"Six weeks ago a surgeon ... sewed my perineum/labia up over the opening to my vagina, covering it like a biological chastity belt," wrote one woman on the site Real Self. "I can't have sex or a gyn exam and am in pain from the pulling/tearing at that spot. ... She tore the right labia minora and made it one third the size of left labia minora, but I'm not correcting that -- too painful."
Iglesia believes women have been "duped" by an entire culture that is oversexualized.
"Everyone sees 'Sex in the City' and are getting their public hair removed and looking down there," she said. "They are watching Internet porn and looking at Playboy and Penthouse with a lot of touched up and airbrushed pictures."
With pubic waxing and grooming, younger women are "comparing," she said. "They feel like they are abnormal."
Dr. Bernard Stern, an Alexandria, Va., ob/gyn certified in plastic surgery, who has performed nearly 3,000 vaginal rejuvenation procedures, acknowledged there were practitioners who were not properly trained but said it was up to women themselves to check for credentials and photos of results.
"I never suggest to any woman that she 'needs' vaginal cosmetic surgery," said Stern.
While Stern said he never explicitly tells women his procedure will make them more sexually attractive, his website, with a photo of him leaning over a sexy woman's backside on an exam table could suggest otherwise. The woman is wearing high heels and smiling.
Stern told ABCNews.com that he requires all his patients to undergo psychological testing before he will perform vaginal rejuvenation procedures, and he often turns women away, particularly if their husbands or partners are pressuring them to have the surgery.
All Stern's patients must sign a three-page consent form that explains the potential risks and benefits of vaginoplasty and labiaplasty.
"I have never had a patient lose sensation from a vaginoplasty and from a labiaplasty (done properly). The only thing lost is pain from stretching, pulling, getting stuck," said Stern.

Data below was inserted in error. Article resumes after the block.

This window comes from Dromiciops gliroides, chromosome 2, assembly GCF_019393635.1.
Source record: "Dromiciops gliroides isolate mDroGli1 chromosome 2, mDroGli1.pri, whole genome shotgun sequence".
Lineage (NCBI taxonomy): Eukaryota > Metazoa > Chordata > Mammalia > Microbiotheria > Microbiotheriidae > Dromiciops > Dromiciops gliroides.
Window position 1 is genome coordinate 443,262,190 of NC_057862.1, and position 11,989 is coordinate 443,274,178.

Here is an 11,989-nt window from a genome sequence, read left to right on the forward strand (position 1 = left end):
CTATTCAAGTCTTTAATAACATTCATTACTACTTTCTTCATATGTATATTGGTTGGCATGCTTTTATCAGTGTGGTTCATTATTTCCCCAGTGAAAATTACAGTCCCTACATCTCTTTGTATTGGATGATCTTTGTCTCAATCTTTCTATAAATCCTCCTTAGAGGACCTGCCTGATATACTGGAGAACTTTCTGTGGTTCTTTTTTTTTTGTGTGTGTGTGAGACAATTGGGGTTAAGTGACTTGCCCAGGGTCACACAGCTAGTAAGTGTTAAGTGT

"I am not guaranteeing increased sexual response," he said. "If a woman perceives her labia and or vagina as improved from vaginal cosmetic surgery, it can affect her quality of life and self-esteem, and therefore she may experience increased female sexual response."
The American College of Obstetricians and Gynecologists and Iglesia's biggest criticism of vaginal rejuvenation is the absence of blind studies, the scientific gold standard that requires the subject or the investigator (or both) is unaware of which subjects are in the experimental or control groups.
Stern said he had developed his own techniques that his studies have found to be safe. He acknowledged, though, that his studies were "retroactive" -- he surveyed patients after he'd treated them.
Berliet, the writer who went undercover to investigate vaginal rejuvenation for the Atlantic, said the doctor she saw was upfront about the risks and potential rewards of vaginal rejuvenation.
She doesn't fault the medical profession as much as a society that places more value on cosmetic surgery than sex education.
Berliet cited an August 2011 study in the British Journal of Medicine that found 40 percent of women who'd asked about genital reconstruction "reported the desire to go through with it even after being informed that their labias were normal."
"Young girls should know what anatomy looks like," said Berliet. "Male genitals just hang out and you can sense a variation in what a penis looks like. But girls' are tucked between their legs, and they assume the worst in the body part.
"We are a culture that embraces plastic surgery in other ways to improve ourselves," she said. "It's scary."